In 2019, Ukrainian steel producers increased exports of long products to non-traditional markets: Indonesia, Saudi Arabia, Thailand and the United Arab Emirates,

according to the annual report by GMK Center analysts on the state of the steel industry, Ukrainian Iron & Steel in Figures 2020.

“Any changes in the structure of exports of rolled products and pipes over the past five years occurred exclusively due to protective measures imposed on Ukraine. For this very reason, Ukrainian companies increased their exports of long products to non-traditional markets,” Andrii Tarasenko, GMK Center Chief Analyst, explains.

At the same time, the MENA region with a 35% share, remains Ukraine’s key market for exports of long products.

Russia (16.5%) and Turkey (10%) are the largest markets for exports of Ukraine-made flat products.

Steel consumption in Ukraine stagnated in 2018–2019. Last year, the market volume remained at the level of the previous year, 4.813 million tons.

Construction holds a dominant share of 73% in steel consumption in Ukraine. It is much higher than the world’s average of 50%.

“This could be explained by insufficient development of Ukraine’s mechanical engineering,” Andrii Tarasenko explains.

In 2019, Ukraine’s steel production dropped by 1.2% in general against a 23% decrease in production of steel in electric-arc furnaces (EAF). The share of semi-finished products in production of finished products was 39% in 2019.

Despite a tough year for the industry, a share of the mining & metals sector of Ukraine in the structure of the country’s gross domestic product remained at the level of 12%.

For more details on Ukraine’s role in the global value chain see the full version of Ukrainian Iron & Steel in Figures 2020 here.

The steel market of Georgia showed steady growth in 2015–2018. Last year was however an exception to this trend. In 2019, steel consumption in the country declined by 7.7% to 650 thousand tons against 2018. Georgia accounts for just 1% of the total steel consumption within the post-Soviet space, according to CIS Steel Market Outlook 2015–2019 prepared by GMK Center analysts.

It is hard to explain the last year’s fall in steel consumption, since the construction development indicators in Georgia showed a good growth. In 2019, the total area of commissioned sites grew by 22% against the previous year.

Construction is the largest steel consumer in Georgia. The construction sector accounts for around 90% of the total metal consumption.

The positive construction trends are due to the desire of Georgia to develop the tourism industry and related infrastructure. In 2018, infrastructure investment in Georgia totaled $640 million and $755 million was planned for 2019.

2.5 thousand infrastructure projects were to be implemented in 2017–2019. Among them are the construction of a new terminal in Kutaisi airport and expansion of the terminal in Batumi. The North-South road will be built as part of the “One Belt, One Way” China-funded project ($415 million).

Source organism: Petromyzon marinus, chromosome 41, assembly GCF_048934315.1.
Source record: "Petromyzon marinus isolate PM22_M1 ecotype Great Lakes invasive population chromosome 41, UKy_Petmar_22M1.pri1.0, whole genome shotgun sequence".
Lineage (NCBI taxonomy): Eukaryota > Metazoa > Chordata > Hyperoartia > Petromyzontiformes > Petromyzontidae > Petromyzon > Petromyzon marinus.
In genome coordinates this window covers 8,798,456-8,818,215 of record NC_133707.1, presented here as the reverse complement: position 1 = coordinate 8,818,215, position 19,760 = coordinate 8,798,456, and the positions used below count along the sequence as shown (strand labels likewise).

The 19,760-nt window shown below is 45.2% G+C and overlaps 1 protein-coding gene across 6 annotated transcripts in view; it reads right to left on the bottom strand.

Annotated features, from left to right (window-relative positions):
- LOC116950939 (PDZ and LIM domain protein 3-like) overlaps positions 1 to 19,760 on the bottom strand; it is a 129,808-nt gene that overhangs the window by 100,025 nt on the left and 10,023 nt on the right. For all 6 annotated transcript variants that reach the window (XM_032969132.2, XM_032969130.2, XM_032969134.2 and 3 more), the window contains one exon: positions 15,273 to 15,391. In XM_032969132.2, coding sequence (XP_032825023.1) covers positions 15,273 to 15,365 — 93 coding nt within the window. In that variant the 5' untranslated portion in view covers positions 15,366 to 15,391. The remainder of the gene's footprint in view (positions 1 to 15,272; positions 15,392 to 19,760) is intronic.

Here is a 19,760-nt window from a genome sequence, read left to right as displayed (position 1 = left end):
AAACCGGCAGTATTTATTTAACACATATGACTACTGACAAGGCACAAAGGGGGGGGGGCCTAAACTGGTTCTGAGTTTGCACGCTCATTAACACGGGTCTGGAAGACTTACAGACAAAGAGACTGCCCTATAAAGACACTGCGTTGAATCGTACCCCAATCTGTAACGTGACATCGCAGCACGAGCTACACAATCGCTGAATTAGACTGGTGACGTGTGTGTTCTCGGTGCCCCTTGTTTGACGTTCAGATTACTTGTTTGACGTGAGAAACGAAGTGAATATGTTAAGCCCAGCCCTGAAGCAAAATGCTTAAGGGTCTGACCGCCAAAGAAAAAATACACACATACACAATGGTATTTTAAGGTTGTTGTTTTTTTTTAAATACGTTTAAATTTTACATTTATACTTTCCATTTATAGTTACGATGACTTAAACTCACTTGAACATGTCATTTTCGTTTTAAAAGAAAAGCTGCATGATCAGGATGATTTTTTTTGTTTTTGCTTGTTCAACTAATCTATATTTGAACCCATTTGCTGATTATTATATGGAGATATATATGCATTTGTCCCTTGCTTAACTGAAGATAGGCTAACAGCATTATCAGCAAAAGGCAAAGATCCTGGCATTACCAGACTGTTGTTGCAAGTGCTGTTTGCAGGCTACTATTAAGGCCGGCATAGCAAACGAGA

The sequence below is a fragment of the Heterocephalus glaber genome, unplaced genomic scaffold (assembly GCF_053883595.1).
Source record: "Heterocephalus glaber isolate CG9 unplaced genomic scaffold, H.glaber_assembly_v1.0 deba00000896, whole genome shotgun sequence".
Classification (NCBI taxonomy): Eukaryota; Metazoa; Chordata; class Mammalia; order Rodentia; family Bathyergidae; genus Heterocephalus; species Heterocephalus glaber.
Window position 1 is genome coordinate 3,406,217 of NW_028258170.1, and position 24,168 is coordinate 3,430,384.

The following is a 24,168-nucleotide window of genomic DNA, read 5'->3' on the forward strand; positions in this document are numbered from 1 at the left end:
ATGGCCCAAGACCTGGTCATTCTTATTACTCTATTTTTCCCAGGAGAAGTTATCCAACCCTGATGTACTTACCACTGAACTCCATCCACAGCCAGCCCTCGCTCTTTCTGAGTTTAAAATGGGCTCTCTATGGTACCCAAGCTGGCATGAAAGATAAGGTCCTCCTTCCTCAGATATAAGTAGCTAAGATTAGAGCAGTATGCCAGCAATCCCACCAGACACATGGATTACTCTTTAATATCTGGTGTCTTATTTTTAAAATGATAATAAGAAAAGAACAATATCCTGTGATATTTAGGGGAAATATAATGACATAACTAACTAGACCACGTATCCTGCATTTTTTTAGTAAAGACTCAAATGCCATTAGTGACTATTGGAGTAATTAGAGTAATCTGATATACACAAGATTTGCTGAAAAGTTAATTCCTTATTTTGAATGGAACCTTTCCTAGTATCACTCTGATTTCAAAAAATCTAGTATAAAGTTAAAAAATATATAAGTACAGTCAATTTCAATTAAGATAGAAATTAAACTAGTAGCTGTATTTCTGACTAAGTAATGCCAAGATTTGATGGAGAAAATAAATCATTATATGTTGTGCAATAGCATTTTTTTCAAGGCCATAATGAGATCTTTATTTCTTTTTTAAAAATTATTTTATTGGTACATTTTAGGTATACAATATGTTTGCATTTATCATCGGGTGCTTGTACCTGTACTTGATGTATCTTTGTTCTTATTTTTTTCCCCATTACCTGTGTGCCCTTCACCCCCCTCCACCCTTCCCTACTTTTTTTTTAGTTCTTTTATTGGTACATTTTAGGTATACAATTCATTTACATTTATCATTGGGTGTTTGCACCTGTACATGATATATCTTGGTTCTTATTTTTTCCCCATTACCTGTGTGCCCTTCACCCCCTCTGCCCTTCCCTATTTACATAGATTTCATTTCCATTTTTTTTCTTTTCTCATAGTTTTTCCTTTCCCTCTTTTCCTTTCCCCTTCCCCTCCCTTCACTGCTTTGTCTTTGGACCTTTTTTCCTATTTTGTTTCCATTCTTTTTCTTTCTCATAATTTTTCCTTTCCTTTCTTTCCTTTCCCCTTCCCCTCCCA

“Private funds are being raised for the development of resort towns. One of the tasks is to create infrastructure for winter recreation and thus expand the holiday season to the whole year,” says Andrii Tarasenko, GMK Center Chief Analyst.

Steel consumption per capita in Georgia is one of the highest in the region. In 2019, it amounted to 175 kg. In terms of this indicator, the country ranks third together with Kazakhstan among the post-Soviet countries and is inferior only to the leaders — Russia (308 kg) and Belarus (217 kg).

In general, the CIS market showed good dynamics in 2015–2019. A 7.9% increase in steel consumption in Russia in 2019 prompted a 6% increase to 60.8 million tons in the CIS market. However, according to the World Steel Association, steel consumption in the CIS will fall by 10.3% in 2020.

In 2019, steel consumption in Uzbekistan increased by 18.1% to 2.15 million tons against the previous year. The country accounts for 4% of the total steel consumption among the CIS countries, according to CIS Steel Market Outlook 2015–2019 prepared by GMK Center analysts.

The automotive sector is a key driver of demand for steel in Uzbekistan. The automotive production growth slowed a bit in 2019 amid a global downturn in car sales.

In 2019, Uzbekistan adopted the Concept for the Development of the Automotive Industry of the Republic of Uzbekistan. This concept provides for a 40% increase in production of vehicles by 2025. Yet, the crisis may hit Uzbekistan’s automotive industry in 2020.

Growing steel consumption in Uzbekistan is due to imports of flat products. Specifically, an almost fourfold increase to 160 thousand tons was reported in HRC consumption over the past 3 years, CRC showed the same trend of up to 220 thousand tons, while coated coil demonstrated a 1.5 fold increase to 550 thousand tons.

“There are plans to commission Tashkent Metallurgical Plant in 2020. It will produce hot-deep galvanized coil and coated coil. Investment in construction amounted to €327 million. The plant’s capacity (500 thousand tons annually) will make it possible to meet the country’s need for coated coil,” says Andrii Tarasenko, GMK Center Chief Analyst.

The construction output in 2015–2019 increased by 10% annually. Yet, consumption of long products remains approximately at the same level of 800 thousand tons.

In 2019, steel consumption per capita in Uzbekistan was 65 kg per annum. In terms of this indicator, the country ranks ninth among the post-Soviet countries and is markedly inferior to leaders — Russia (308 kg) and Belarus (217 kg).

In general, the CIS market showed good dynamics in 2015–2019. A 7.9% increase in steel consumption in Russia in 2019 prompted a 6% increase to 60.8 million tons in the CIS market. However, according to the World Steel Association, steel consumption in the CIS will fall by 10.3% in 2020.